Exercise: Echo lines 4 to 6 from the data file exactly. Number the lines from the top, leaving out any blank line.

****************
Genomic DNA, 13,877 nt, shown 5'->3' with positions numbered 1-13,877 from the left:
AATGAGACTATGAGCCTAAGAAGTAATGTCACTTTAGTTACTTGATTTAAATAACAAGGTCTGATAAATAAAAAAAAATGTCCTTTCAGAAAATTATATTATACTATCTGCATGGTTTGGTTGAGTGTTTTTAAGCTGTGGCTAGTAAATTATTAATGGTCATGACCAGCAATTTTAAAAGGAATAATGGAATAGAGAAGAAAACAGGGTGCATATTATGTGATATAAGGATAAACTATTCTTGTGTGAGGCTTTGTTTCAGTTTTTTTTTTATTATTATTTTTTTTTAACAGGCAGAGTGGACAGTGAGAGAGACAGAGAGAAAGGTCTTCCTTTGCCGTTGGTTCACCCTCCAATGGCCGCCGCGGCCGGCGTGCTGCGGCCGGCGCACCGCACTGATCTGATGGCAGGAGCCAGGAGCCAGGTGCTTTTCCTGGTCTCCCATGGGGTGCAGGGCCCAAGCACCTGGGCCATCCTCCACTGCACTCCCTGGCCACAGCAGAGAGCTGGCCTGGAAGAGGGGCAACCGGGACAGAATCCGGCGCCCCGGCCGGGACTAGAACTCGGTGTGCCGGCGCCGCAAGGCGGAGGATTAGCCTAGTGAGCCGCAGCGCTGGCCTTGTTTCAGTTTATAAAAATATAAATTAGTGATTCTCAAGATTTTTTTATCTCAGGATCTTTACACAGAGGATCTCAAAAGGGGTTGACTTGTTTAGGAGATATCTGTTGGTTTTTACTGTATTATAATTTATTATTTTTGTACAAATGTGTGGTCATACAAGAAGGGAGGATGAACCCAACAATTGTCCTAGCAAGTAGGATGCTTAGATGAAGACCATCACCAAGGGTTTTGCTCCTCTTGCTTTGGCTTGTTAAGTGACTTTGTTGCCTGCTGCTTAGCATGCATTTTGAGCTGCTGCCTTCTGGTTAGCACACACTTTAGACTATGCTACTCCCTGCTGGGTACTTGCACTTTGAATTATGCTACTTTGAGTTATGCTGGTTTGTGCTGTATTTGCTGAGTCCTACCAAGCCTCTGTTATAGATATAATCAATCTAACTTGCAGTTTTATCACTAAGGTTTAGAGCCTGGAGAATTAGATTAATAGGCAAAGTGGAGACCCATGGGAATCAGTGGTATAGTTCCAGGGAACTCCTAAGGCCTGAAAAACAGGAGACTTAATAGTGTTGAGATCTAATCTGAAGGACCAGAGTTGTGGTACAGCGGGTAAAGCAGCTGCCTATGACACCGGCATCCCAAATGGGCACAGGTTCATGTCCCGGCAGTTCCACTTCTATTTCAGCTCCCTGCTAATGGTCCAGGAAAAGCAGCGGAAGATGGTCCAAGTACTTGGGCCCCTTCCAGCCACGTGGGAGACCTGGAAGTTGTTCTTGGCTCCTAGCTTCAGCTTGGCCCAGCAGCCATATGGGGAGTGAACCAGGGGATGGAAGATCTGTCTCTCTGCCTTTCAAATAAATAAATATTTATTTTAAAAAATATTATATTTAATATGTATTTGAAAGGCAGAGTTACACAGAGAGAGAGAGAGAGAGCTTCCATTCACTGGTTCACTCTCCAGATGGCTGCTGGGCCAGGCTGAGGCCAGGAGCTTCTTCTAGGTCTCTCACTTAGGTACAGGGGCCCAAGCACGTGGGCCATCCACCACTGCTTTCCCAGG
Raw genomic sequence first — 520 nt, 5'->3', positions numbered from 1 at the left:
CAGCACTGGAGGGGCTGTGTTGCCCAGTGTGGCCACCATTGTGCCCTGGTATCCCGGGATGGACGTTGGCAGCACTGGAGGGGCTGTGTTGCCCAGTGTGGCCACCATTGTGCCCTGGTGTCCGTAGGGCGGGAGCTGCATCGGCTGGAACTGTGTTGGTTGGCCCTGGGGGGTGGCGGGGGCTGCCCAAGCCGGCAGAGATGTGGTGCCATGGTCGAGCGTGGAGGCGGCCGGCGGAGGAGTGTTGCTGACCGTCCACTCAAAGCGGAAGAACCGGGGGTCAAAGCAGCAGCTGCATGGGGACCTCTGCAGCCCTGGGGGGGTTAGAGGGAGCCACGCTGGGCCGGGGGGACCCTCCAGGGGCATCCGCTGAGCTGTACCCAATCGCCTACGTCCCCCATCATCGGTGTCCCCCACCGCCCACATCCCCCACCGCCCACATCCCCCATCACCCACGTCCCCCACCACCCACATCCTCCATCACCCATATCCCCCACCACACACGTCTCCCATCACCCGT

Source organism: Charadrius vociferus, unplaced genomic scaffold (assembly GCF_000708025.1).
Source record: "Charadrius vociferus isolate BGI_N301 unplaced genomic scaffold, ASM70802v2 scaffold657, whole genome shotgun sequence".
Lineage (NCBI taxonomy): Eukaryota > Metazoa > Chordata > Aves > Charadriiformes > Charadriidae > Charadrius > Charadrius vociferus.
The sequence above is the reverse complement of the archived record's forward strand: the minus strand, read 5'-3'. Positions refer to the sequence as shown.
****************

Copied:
CAGCACTGGAGGGGCTGTGTTGCCCAGTGTGGCCACCATTGTGCCCTGGTATCCCGGGATGGACGTTGGCAGCACTGGAGGGGCTGTGTTGCCCAGTGTGGCCACCATTGTGCCCTGGTGTCCGTAGGGCGGGAGCTGCATCGGCTGGAACTGTGTTGGTTGGCCCTGGGGGGTGGCGGGGGCTGCCCAAGCCGGCAGAGATGTGGTGCCATGGTCGAGCGTGGAGGCGGCCGGCGGAGGAGTGTTGCTGACCGTCCACTCAAAGCGGAAGAACCGGGGGTCAAAGCAGCAGCTGCATGGGGACCTCTGCAGCCCTGGGGGGGTTAGAGGGAGCCACGCTGGGCCGGGGGGACCCTCCAGGGGCATCCGCTGAGCTGTACCCAATCGCCTACGTCCCCCATCATCGGTGTCCCCCACCGCCCACATCCCCCACCGCCCACATCCCCCATCACCCACGTCCCCCACCACCCACATCCTCCATCACCCATATCCCCCACCACACACGTCTCCCATCACCCGT

Source organism: Charadrius vociferus, unplaced genomic scaffold (assembly GCF_000708025.1).
Source record: "Charadrius vociferus isolate BGI_N301 unplaced genomic scaffold, ASM70802v2 scaffold657, whole genome shotgun sequence".